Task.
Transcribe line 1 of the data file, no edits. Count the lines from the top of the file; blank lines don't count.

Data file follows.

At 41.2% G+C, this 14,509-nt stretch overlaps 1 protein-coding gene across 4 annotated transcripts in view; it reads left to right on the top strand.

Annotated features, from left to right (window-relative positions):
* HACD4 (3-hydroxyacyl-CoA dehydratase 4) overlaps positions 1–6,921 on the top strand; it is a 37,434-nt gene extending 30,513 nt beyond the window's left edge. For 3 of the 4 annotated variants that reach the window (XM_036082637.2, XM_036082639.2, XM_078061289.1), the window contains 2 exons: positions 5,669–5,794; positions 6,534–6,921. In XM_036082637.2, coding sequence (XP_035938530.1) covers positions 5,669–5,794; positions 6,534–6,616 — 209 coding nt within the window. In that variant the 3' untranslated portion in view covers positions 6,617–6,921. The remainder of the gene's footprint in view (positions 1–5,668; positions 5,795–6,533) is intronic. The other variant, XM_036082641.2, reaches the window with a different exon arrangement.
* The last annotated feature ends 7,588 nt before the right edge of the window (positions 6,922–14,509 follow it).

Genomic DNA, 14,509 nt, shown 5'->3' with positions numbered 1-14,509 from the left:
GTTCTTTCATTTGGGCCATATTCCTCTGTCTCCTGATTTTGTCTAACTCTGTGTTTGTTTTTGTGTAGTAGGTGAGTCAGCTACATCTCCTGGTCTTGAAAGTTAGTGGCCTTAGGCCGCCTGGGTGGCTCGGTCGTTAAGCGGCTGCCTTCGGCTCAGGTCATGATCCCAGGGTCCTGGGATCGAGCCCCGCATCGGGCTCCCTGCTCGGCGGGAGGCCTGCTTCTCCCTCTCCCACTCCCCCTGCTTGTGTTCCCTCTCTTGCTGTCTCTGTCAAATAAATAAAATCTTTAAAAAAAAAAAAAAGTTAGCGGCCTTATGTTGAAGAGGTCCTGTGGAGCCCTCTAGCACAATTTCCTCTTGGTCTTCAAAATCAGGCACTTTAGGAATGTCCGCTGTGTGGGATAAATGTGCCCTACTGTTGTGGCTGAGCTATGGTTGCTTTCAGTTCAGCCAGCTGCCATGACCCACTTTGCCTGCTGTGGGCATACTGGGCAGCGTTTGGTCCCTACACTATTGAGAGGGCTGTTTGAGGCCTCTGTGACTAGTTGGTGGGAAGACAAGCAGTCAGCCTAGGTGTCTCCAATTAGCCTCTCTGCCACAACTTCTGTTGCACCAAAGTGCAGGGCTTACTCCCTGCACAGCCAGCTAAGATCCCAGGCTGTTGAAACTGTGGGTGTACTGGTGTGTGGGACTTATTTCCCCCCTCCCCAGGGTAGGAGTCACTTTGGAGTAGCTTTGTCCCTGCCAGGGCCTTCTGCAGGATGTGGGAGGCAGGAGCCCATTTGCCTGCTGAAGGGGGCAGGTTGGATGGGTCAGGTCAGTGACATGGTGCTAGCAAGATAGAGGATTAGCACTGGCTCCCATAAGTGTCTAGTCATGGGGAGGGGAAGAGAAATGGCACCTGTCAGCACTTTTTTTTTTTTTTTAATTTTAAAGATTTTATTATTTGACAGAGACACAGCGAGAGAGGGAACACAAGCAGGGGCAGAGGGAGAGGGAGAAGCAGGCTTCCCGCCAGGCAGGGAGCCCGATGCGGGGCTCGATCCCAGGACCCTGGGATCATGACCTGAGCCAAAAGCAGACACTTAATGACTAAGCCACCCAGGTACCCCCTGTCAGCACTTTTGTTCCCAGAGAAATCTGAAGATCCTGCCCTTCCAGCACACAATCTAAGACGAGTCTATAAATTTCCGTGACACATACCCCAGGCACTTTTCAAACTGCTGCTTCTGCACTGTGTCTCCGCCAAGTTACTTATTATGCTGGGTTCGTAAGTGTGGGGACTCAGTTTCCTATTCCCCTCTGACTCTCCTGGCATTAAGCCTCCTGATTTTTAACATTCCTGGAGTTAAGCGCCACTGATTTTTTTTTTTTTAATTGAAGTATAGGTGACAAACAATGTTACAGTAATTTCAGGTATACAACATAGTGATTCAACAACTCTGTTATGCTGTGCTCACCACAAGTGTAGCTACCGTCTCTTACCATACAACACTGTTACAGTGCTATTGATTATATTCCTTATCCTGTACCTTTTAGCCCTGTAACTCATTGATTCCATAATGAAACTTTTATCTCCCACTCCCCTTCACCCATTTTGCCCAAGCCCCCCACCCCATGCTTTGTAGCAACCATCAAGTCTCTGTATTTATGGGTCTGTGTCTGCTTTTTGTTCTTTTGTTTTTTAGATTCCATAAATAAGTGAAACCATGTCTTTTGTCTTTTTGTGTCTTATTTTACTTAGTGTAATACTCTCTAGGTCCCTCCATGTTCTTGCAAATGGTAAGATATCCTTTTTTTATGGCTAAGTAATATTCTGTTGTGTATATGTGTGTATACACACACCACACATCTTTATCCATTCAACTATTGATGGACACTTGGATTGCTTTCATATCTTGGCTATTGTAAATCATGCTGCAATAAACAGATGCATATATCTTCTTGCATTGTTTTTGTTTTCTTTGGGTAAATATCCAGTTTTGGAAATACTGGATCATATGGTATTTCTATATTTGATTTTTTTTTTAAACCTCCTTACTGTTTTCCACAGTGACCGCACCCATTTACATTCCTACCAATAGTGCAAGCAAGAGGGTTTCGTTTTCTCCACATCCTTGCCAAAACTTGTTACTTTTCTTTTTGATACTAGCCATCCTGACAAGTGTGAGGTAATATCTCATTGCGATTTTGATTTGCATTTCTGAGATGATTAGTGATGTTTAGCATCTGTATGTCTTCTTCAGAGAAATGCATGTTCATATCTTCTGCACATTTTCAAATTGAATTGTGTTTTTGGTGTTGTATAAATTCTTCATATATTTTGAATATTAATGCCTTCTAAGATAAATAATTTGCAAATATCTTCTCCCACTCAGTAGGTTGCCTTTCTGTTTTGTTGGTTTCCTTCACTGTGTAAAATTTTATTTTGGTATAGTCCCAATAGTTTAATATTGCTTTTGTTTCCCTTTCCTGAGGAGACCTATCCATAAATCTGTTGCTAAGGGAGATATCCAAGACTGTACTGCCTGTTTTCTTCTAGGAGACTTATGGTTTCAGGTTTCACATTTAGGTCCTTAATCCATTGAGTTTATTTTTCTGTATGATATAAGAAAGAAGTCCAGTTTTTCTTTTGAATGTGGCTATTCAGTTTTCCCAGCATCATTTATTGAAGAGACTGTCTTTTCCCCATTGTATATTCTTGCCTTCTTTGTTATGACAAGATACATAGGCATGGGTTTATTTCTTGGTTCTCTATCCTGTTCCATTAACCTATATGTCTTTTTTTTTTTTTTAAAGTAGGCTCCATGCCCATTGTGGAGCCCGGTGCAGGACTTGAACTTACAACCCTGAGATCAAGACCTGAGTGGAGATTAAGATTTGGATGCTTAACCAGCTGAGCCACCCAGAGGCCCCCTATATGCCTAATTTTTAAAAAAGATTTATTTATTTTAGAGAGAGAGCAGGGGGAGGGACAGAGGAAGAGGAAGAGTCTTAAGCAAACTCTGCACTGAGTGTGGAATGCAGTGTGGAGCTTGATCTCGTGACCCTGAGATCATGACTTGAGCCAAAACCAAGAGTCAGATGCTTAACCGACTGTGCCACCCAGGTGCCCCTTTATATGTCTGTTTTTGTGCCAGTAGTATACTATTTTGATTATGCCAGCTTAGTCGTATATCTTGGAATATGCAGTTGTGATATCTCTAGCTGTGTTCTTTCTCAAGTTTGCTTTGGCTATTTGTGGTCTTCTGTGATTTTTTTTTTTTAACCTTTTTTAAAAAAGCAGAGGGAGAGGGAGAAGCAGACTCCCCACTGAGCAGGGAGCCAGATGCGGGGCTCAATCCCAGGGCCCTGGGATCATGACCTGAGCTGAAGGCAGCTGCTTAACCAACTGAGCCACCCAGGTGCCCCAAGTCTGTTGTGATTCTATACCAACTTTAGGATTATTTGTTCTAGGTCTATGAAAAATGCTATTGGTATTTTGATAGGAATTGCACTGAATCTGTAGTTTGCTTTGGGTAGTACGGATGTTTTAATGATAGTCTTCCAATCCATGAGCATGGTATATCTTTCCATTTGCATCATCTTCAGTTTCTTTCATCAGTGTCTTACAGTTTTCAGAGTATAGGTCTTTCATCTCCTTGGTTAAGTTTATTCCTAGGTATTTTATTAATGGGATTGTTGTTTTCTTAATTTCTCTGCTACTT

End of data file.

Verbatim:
At 41.2% G+C, this 14,509-nt stretch overlaps 1 protein-coding gene across 4 annotated transcripts in view; it reads left to right on the top strand.